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Big Pharma’s Best Kept Secret: A Mediterranean Diet Can Save Your Life

This diet wards off heart attacks, strokes and death, so why are we still focusing on the fallacy of a cholesterol model of heart disease?
 
 
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For those looking to start the New Year off on the right track with a health kick that’s easy and can help you live longer, it’s time to bring out the olive oil and wine!

Recent major clinical trials have confirmed years of research showing that heart disease can not only be prevented by following a Mediterranean diet, but this eating pattern is proven to reduce heart attacks, strokes and death in both heart patients and healthy people.

Scientists first noticed the benefits of the diet  in the 1950s when it was observed that Mediterranean people from countries like Spain, Italy, Southern France and Turkey experienced far fewer deaths from heart disease and  lower death rates compared with most other populations, including the United States.  Speculative studies pointed to diet and lifestyle as the primary reason, specifically  reduced intake of saturated fat.

Yet, while the diet is low in saturated fat, it is far from a low-fat diet.  “The diet is more like an ocean-side vacation on the Riviera than a health intervention," Dr. David H. Newman, MD an  Emergency Medicine expert and author of  TheNNT explained to AlterNet. “It includes protective effects of olive oil, moderate intakes of red wine, and a heavy reliance on fruit and vegetables and paucity of dairy and red meat.  It is low in saturated and omega-6 fats but high in omega-3 antioxidants.”

Almost two decades of  research has shown that heart patients who ate this diet saw life-changing benefits.  A  study last month, which followed 10,000 women in their 50s and 60s over 15 years, found that those who had a better diet quality at mid-life - mirrored on a Mediterranean diet - experienced greater health and wellbeing 15 years later and were  40 percent more likely to live past the age of 70 without chronic illness.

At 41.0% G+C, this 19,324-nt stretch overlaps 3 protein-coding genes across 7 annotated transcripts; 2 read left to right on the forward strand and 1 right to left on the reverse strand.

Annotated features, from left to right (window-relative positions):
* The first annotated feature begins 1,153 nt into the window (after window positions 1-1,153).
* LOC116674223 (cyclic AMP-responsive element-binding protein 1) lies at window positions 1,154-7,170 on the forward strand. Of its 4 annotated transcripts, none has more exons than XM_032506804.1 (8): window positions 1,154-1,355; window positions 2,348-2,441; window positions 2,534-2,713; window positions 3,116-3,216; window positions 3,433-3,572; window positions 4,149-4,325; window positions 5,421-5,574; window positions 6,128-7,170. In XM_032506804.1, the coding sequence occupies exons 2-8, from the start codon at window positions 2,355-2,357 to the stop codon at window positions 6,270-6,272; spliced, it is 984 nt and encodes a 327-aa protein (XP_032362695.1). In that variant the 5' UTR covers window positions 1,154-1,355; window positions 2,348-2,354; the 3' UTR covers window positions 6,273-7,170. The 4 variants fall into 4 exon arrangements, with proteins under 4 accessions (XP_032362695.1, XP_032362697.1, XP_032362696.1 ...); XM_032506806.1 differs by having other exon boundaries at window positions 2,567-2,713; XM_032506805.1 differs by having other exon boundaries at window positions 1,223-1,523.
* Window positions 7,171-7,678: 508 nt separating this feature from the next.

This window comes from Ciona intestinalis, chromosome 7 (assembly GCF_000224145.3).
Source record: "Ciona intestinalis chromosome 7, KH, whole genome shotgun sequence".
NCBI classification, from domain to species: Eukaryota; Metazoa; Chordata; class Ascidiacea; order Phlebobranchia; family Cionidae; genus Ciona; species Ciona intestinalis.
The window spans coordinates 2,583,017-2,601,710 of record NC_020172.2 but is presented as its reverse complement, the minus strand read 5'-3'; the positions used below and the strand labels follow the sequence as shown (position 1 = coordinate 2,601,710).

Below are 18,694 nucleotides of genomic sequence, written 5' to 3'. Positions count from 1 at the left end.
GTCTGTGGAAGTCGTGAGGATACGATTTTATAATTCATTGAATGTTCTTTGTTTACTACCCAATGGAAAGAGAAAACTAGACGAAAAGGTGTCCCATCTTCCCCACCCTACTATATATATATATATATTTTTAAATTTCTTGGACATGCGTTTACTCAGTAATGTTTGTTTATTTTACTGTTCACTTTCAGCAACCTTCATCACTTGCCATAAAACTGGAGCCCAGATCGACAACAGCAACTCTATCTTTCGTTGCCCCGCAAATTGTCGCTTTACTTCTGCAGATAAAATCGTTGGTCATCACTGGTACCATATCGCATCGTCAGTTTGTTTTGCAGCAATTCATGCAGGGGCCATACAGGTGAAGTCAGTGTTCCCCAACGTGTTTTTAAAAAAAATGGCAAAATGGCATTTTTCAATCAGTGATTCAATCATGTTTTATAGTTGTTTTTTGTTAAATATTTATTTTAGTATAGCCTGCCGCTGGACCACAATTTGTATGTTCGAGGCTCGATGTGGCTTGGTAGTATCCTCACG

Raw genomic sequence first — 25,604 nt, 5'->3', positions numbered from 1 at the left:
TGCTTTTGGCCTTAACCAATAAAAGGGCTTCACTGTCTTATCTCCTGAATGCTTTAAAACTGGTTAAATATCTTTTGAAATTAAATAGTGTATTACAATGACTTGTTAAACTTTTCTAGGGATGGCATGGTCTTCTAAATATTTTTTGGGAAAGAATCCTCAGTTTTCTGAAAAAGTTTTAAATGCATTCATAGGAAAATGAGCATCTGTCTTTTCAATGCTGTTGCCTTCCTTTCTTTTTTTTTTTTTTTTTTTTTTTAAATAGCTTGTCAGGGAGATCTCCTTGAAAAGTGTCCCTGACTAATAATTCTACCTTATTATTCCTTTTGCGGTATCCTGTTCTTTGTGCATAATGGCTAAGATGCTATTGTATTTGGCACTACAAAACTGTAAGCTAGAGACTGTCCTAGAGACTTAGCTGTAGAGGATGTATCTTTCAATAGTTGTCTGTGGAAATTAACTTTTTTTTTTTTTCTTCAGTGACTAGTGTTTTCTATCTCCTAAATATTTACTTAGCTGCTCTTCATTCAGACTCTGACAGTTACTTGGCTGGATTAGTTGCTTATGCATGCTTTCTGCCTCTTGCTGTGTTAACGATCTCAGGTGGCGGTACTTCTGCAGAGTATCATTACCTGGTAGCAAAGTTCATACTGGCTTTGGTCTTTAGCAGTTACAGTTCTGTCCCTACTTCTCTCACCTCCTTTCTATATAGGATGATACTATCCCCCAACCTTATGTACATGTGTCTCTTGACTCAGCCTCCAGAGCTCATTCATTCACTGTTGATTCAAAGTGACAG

Another major clinical  study published in the New England Journal of Medicine in 2013, which followed more than 7000 people  without cardiovascular disease for five years, revealed that the Mediterranean diet  also extended to preventing first-time heart problems in healthy people and reduced heart attacks and deaths by up to 30 percent.

The study found that those who ate a common Mediterranean diet suffered fewer heart problems than those who ate a low-fat diet similar to the  American Heart Association (AHA) recommended diet.  Think about how effective the diet would have fared if its competitor had been the  average American diet that is much higher in fats and carbohydrates than the AHA recommended diet. 

Such observations raise the question of what role cholesterol plays in heart disease given the  recent trend of the AHA and cardiology experts advocating for the  increase in use of cholesterol-reducing drugs as a way to prevent heart problems.

Typically in the United States, if your cholesterol levels are high, specifically your low-density lipoprotein (LDL) levels which are considered to be the “ bad cholesterol“ responsible for blockages (as opposed to the "good" HDL cholesterol) practitioners are more than eager to put you on drugs known as statins to lower cholesterol levels. But here’s some food for thought –  three quarters of people who visit the ER experiencing their first heart attack have  normal cholesterol levels, Newman says.

“For people who have high cholesterol, the thing to remember is that it’s not as nearly as dangerous as we are led to believe,” he said.  “I work in ER and when I see people come in experiencing a heart attack for the very first time, there is good  data to tell me as well as my own personal experience that three-quarters of those people with first ever heart attacks do not have high cholesterol.”

 
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